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Here Be Monsters

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In the Weeds at the Old Fire Station, Oxford, on Wednesday, June 8. Review y Jon Lewis

Mythological creatures haunt Joseph Wilde’s gripping new two-hander, In The Weeds, directed by Rebecca Atkinson-Lord for An Tobar and Mull Theatre. Coblaith (Carla Langley) is a young woman who loves swimming in a volcanic crater loch on an island off the Scottish coast. A descendant of the island’s original natives, she is feared by the locals who blame her for the drowning of a six year old child. She becomes friends with a visiting Japanese limnologist, Kazumi (Jamie Zubairi) who is older than her, and who says he is there to codify and catalogue flora and fauna but his secret is that he is a monster-hunter.

Kazumi and Coblaith bond over tales of myths involving the supernatural. He explains patiently about how his Shinto religion includes the belief in the spirits of living and inanimate things whilst she regales him with harsher Scottish myths of human-killing animal-monsters – kelpies and selkies – siren-like in their appeal. Kazumi believes in these creatures too, because when he was a boy, he was convinced his brother, and his father, were drowned by a Japanese sea monster who dragged both down under the waves. The same fate awaited his wife many years later. He could save none of them because he never learned to swim and has a phobia of the water.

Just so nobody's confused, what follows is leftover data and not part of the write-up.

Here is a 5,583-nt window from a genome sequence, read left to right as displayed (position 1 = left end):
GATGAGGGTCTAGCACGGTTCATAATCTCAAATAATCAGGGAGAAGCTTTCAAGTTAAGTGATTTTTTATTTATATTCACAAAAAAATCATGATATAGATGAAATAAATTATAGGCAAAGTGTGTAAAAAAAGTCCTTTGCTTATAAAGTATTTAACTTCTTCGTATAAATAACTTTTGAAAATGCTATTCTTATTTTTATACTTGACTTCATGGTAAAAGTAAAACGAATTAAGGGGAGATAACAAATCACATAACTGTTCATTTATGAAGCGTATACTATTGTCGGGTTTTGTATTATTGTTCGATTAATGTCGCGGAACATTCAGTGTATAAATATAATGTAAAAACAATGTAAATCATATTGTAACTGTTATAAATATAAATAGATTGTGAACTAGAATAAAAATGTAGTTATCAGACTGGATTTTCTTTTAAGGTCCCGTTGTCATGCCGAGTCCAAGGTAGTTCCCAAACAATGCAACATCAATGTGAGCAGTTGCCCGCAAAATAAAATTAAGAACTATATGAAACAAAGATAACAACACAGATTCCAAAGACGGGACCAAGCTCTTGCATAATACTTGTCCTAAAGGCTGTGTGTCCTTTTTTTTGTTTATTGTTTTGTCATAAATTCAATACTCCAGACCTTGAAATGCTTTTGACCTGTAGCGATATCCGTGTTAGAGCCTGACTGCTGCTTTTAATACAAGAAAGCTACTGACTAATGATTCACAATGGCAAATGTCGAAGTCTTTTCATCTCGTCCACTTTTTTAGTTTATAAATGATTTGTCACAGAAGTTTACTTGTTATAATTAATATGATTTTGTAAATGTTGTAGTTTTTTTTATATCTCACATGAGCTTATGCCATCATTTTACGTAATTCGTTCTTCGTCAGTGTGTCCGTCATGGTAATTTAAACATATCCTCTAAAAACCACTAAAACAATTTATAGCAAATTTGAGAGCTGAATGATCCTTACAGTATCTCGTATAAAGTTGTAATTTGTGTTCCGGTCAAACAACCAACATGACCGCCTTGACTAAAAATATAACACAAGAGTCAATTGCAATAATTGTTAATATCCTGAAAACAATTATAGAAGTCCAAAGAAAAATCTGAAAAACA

The play has a Hitchcockian, Vertigo-like feel to it with Kazumi’s dread of the water – a strange fear for a limnologist, Coblaith points out. Coblaith spends a month reducing some of this fear. She uses seduction and fierce invective to get Kazumi to the point of paddling in her loch. The fascinating relationship between the two becomes a game, each revealing the presence of demons, both characters prey and hunter.

Designer Kenneth MacLeod’s circular pool dominates the staging (the front row gets splashed), while Benny Goodman’s evocative lighting design and Ailie Robertson’s score enhance the edgy atmosphere. In the Weeds is an unforgettable show, with Zubairi and especially, Langley, outstanding.

I expect Carla Langley will be a name on casting director’s lips after the company’s month-long run at the Edinburgh Fringe Festival this summer.

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